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An object A moves under the influence of a planet B's gravity, a central force of magnitude $\frac{1}{r^2}$. At some point, its velocity is $u$e$_{\theta}$ and $r=a$. It is given that $au^2 < 2$. I am looking to find an upper limit to the distance A gets from B.

Integrating the force I found the potential energy to be V = $-\frac{1}{r}$.

From conservation of angular momentum I found that: L = $au$k = $r^2\dot{\theta}$k $\implies$ $\dot{\theta} = \frac{au}{r^2}$.

From conservation of energy I found that: \begin{equation*} \frac{1}{2}\Big(\dot{r}^2 + r^2\dot{\theta}^2\Big) - \frac{1}{r} = \frac{\dot{r}^2}{2} + \frac{a^2u^2}{2r^2} - \frac{1}{r} = \frac{u^2}{2} - \frac{1}{a}. \end{equation*}

If I use that $\frac{\dot{r}^2}{2} \geq 0$, simplify everything and use $au^2 < 2$ then I end up with: \begin{equation*} au^2(r^2 -a^2) -2r^2 +2ar \geq 0 \implies 2a(r-a) \geq 0. \end{equation*}

So at this point I only have $r \geq a$, but that only gives me a lower bound for this distance, right? If someone could point out where I'm going wrong that would be great.

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  • $\begingroup$ Perhaps this question was more suited to Physics.SE. $\endgroup$ Apr 26, 2019 at 23:43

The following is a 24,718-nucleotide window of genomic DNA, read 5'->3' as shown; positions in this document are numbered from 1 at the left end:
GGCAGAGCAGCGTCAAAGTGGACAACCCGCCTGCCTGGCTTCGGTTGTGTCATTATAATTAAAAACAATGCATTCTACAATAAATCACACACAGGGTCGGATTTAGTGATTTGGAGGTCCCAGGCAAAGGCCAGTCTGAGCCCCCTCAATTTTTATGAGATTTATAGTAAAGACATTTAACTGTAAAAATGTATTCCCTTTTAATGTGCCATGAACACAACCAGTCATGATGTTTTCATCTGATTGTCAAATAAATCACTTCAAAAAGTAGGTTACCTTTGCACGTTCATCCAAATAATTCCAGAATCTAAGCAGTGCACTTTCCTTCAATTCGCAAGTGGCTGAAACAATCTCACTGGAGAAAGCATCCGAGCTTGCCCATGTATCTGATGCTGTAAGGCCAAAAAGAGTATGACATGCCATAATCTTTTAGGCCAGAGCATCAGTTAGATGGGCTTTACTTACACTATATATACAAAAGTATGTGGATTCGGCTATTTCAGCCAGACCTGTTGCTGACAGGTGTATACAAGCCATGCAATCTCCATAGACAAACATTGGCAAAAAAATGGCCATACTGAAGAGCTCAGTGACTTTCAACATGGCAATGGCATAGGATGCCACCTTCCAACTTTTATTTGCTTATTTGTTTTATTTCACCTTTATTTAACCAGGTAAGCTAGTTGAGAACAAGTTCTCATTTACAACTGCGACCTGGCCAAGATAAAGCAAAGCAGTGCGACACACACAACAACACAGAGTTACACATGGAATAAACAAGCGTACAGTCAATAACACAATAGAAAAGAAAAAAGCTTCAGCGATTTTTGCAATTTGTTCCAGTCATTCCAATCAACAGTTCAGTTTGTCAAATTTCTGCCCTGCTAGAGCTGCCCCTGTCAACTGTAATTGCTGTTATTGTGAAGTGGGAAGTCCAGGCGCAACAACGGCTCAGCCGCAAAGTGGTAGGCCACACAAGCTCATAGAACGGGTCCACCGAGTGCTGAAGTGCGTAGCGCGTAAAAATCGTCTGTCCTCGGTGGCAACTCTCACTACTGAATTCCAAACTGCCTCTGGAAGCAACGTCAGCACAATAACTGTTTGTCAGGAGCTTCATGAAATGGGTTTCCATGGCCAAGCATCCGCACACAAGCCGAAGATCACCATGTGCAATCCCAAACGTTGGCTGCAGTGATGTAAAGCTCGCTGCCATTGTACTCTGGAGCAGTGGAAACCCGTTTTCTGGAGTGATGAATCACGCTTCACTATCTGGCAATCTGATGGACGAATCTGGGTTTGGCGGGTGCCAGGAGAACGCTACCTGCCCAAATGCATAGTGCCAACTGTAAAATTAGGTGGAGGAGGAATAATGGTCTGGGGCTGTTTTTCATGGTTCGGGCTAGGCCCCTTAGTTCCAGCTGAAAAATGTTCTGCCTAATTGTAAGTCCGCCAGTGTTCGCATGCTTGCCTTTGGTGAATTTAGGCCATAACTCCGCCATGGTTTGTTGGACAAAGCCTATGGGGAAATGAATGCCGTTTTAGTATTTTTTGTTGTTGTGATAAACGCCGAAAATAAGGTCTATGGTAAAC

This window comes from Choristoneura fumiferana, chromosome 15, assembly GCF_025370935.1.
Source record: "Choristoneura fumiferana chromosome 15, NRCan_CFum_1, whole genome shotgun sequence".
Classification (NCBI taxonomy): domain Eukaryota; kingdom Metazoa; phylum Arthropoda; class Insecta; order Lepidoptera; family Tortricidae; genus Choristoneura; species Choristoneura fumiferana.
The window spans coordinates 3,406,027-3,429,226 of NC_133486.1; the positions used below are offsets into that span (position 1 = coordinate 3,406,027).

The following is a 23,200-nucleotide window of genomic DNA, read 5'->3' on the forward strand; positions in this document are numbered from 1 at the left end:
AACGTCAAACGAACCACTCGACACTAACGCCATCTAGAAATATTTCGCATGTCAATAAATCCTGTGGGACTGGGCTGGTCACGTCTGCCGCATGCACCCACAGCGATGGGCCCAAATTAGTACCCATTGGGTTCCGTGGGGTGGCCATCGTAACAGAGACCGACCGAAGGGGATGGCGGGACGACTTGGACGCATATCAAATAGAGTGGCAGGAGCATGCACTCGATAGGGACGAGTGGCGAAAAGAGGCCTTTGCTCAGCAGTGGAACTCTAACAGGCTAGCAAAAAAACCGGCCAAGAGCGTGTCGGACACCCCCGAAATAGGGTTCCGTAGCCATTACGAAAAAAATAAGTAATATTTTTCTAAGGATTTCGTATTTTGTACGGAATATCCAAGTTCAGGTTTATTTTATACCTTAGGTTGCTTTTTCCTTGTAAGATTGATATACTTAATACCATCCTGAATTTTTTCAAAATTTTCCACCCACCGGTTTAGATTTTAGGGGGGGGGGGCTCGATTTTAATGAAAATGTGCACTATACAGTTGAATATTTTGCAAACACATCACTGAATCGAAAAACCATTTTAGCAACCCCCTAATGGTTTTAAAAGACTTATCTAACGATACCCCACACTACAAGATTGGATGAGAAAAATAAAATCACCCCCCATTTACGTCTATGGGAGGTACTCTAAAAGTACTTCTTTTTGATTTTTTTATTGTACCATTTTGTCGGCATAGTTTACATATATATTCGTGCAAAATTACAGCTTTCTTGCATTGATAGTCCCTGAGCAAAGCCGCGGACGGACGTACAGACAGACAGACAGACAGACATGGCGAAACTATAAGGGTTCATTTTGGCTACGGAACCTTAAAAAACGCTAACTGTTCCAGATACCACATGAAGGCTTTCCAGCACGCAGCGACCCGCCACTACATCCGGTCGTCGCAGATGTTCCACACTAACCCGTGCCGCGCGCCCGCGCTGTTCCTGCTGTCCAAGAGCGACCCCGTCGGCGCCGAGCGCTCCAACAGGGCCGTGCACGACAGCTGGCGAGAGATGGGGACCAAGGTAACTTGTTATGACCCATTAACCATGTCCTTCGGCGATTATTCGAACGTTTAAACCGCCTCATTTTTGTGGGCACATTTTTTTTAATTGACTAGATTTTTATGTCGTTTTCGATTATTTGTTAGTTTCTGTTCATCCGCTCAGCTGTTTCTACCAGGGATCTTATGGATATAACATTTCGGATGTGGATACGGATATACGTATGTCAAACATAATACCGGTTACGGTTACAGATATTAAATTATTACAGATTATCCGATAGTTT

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Note that the condition that at $r=a$ the velocity is $u$e$_{\theta}$ means that when $r=a$ we are either at a minimum distance or at a maximum distance.

This is because the condition that marks that we are at an extreme distance is $\dot{r} = 0$, i.e., no radial velocity.

So, from the equation \begin{equation*} \frac{\dot{r}^2}{2} + \frac{a^2u^2}{2r^2} - \frac{1}{r} = \frac{u^2}{2} - \frac{1}{a} \end{equation*}

Using $\dot{r} = 0$ and after multiplying by $2 a r^2$ gives \begin{equation*} a^3u^2 - 2 a r = (a u^2 - 2 ) r^2 \end{equation*}

Which has as solutions \begin{equation*} r = a \frac{1 \pm \sqrt{1 - (2 - a u^2)a u^2}}{2 - a u^2} \end{equation*}

Hence \begin{equation*} r = a \frac{1 \pm \sqrt{(1 - a u^2)^2}}{2 - a u^2} \end{equation*}

And, finally \begin{equation*} r = a \vee r = \frac{a^2 u^2}{2 - a u^2} > a \end{equation*}

So, the lower bound for $r$ is $a$ and the upper bound for $r$ is \begin{equation*} \frac{a^2 u^2}{2 - a u^2} \end{equation*}

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  • $\begingroup$ But this is a lower bound for $r$, and hence a 'lower limit' for this distance AB right? Whereas I am trying to find an upper bound for this 'upper limit', unless my understanding of what this question asks is off $\endgroup$ Apr 27, 2019 at 16:08
  • $\begingroup$ @AzamatBagatov: I added a clarification in the end of my post. The second value is the upper bound. $\endgroup$ Apr 27, 2019 at 16:10

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